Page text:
When Scott and Janice Rohlin felt moved by the Spirit, they . . . well, moved.
And they were still moving Tuesday as they worked their way across Erie County, an unlikely mixture of 19th-century appearance -- which has led some people to believe they were Amish -- and 21st-century ingenuity aboard their wagon home.
It isn't clear at first that the Rohlins' 5-ton, horse-drawn version of an RV actually was a hay wagon at one point. It has been converted into a home on wheels, drawn by two draft horses and a Standardbred, towing a buggy that doubles as a goat carrier.
It's a veritable mini-ark, with six chickens penned at the rear, a shaggy white Great Pyrenees Mountain dog sleeping behind the scythe along the front rail and the pair of goats in the buggy.
And according to Scott Rohlin, the tall father whose beard is just starting to turn gray at the edges, the vehicle's -- and family's -- destination remains unknown.
Rohlin, who says that while his family has been labeled "born-again Amish" because of their plain dress and beliefs, they're really born-again Christians who are following wherever they may be led.
"We had a dairy farm up in Madrid (near Massena)," he said. "I was milking with my wife there and said, 'What do you think of selling the farm?'
"She said, 'If it's God's will.' And a minute later, a man walked into the barn and said, 'What would you say about selling the farm?' "
The Rohlins have been rolling since, with Scott using plywood to turn what had been a wagon frame into a home. Rohlin is a blacksmith by trade, and the trailer contains a slide-out anvil, a gas-powered forge and a chain-powered grain grinder that can grind 20 pounds of flour per mile, he said.
There's a garden of greens and herbs along the top, and stashes of canned meat and summer sausage inside.
There's also room for a treadle sewing machine, a wood stove, a small propane burner, and bunks for their children -- Hannah, 5, John, 3, and Peter, 18 months.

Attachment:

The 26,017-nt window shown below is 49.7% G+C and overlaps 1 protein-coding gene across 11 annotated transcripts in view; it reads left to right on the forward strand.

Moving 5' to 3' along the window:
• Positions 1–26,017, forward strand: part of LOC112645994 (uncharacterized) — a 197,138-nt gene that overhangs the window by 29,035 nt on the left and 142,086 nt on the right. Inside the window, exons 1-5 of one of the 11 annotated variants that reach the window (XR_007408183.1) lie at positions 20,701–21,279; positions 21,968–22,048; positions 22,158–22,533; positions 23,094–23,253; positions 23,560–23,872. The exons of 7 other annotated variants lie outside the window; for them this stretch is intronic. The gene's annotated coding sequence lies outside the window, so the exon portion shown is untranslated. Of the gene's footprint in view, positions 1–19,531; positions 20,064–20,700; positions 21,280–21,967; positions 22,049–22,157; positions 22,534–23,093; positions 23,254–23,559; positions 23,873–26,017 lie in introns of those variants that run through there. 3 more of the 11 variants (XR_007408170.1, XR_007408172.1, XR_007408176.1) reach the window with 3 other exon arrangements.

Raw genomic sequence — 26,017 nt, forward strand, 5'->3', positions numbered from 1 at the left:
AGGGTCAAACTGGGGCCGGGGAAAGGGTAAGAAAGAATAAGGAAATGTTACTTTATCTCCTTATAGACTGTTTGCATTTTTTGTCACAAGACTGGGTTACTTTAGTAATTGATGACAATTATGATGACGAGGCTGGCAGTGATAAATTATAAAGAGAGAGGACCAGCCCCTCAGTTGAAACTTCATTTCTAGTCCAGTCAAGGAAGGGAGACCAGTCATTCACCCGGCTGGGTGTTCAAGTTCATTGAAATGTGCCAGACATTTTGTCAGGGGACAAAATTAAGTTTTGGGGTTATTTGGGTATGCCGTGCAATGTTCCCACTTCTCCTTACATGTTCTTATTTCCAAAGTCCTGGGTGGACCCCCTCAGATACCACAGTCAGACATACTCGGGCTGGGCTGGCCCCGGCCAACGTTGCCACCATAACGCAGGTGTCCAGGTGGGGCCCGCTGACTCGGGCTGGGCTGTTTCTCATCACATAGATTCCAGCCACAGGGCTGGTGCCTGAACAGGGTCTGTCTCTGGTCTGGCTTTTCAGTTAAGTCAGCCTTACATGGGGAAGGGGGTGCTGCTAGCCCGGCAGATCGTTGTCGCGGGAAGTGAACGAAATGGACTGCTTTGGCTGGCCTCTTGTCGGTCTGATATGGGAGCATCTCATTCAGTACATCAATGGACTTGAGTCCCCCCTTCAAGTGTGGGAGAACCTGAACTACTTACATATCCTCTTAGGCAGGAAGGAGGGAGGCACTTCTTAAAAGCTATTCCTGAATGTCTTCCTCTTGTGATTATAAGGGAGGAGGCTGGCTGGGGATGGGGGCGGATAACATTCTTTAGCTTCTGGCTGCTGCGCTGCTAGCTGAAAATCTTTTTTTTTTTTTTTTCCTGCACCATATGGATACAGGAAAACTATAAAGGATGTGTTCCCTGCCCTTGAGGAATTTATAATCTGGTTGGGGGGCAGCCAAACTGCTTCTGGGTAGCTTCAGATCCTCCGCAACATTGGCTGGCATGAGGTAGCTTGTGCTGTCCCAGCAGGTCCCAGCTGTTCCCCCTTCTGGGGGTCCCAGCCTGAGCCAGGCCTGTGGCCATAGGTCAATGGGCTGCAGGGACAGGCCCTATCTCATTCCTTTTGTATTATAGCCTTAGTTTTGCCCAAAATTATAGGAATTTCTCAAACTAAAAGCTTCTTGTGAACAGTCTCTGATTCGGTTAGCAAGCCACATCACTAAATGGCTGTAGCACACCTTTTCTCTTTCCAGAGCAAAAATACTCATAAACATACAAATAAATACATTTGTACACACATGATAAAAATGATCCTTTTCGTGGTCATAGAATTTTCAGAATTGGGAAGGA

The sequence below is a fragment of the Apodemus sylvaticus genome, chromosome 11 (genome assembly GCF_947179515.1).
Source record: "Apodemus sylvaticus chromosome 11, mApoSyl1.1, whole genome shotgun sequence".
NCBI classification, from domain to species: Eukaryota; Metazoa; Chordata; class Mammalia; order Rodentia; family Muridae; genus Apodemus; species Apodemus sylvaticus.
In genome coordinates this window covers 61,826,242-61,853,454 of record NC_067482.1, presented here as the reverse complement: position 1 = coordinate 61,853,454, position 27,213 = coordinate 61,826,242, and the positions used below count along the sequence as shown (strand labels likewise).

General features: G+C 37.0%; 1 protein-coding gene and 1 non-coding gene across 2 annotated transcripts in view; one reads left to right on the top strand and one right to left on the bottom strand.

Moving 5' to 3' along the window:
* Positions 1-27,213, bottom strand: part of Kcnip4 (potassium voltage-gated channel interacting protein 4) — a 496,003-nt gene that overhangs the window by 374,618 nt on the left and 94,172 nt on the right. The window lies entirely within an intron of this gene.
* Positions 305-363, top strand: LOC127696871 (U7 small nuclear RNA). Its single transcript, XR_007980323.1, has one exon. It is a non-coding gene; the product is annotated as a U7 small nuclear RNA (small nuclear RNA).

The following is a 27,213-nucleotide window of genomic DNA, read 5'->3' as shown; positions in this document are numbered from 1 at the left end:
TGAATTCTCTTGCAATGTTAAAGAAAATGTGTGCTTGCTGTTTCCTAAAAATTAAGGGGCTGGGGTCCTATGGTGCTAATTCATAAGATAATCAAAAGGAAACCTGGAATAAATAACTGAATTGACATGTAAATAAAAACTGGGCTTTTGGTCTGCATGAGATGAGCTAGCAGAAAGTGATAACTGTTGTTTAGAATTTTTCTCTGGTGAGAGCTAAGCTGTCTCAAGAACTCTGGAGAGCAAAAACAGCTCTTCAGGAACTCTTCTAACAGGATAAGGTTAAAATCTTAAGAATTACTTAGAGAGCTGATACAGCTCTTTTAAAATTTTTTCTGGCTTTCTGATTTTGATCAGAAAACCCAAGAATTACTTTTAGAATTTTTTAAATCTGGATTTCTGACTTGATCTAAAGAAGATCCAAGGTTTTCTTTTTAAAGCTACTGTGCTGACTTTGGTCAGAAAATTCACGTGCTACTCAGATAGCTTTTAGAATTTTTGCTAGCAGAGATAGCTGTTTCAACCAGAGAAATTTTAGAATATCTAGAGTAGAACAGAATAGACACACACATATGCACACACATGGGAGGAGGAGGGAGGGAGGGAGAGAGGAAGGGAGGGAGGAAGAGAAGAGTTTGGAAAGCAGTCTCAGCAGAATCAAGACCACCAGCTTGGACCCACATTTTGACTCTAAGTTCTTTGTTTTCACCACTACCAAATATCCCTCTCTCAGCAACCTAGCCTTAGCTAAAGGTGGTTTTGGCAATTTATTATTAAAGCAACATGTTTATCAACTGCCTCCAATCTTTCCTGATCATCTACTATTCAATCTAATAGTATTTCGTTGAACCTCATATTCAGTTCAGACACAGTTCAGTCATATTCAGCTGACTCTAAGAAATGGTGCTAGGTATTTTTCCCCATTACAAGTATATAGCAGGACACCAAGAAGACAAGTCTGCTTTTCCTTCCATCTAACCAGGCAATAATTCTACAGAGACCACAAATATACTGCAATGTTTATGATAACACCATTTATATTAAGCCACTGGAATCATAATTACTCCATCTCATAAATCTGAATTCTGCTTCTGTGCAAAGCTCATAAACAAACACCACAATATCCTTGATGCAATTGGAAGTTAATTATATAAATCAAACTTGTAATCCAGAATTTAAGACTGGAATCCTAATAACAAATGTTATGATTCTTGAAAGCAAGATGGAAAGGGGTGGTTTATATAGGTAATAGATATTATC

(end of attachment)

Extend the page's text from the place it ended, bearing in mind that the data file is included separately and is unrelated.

The ride can get a little hectic when the road gets rough -- "When we hit a big bump, things fall over," said Janice Rohlin.
But so far, Scott Rohlin said, the family has found good weather, with a delay only while the "Conestoga 2000" was switched over from steel wheels to rubber tires.
He said that after a brief stop near the start of their trip in which a state trooper assured local authorities the steel wheels were legal, the family decided to switch to rubber, in part to make the load pull easier on their horses.
The two huge draft horses, Buddy and Billy, and the smaller standardbred Ruby, can pull their 10,000-pound load about 30 miles per day on flats and 20 miles a day through hills.
After starting in Wales Center on Tuesday morning, the Rohlins planned to stop somewhere in the Hamburg/Eden area Tuesday night, starting to make their way along the lake plain.
East Aurora authorities escorted them Tuesday, trying to help them avoid some of the rolling hills -- and the cars that roar over them.
Lt. Ron McCabe escorted the family on a 10-mile route through East Aurora and Aurora, along Route 20A, Jewett-Holmwood Road, Davis and Ellicott roads before reaching the Orchard Park town line.
McCabe said he was on a bank escort when he noticed the horse-drawn camper and buggy.
"It was coming down Main Street, and I said, 'Oh, my God,.' I didn't want them to get hit," he said. McCabe and Kevin Foley, disaster coordinator for the area, led the escort to clear traffic for them.
McCabe said he enjoyed meeting the family and their animals.
"They gave us some banana bread and beef jerky," he said. "They were pretty personable people."
As for where the family will eventually end up, Rohlin said: "We don't know where. We're going to be led.
"We're heading for Ohio. We're going to spend some time down there. If we find a farm, maybe we'll feel led to stay. . . . We might end up in northern Arizona, though. It's a once-in-a-lifetime chance to keep on going, if we feel led to; to move on."
News Southtowns Reporter Karen Robinson contributed to this report.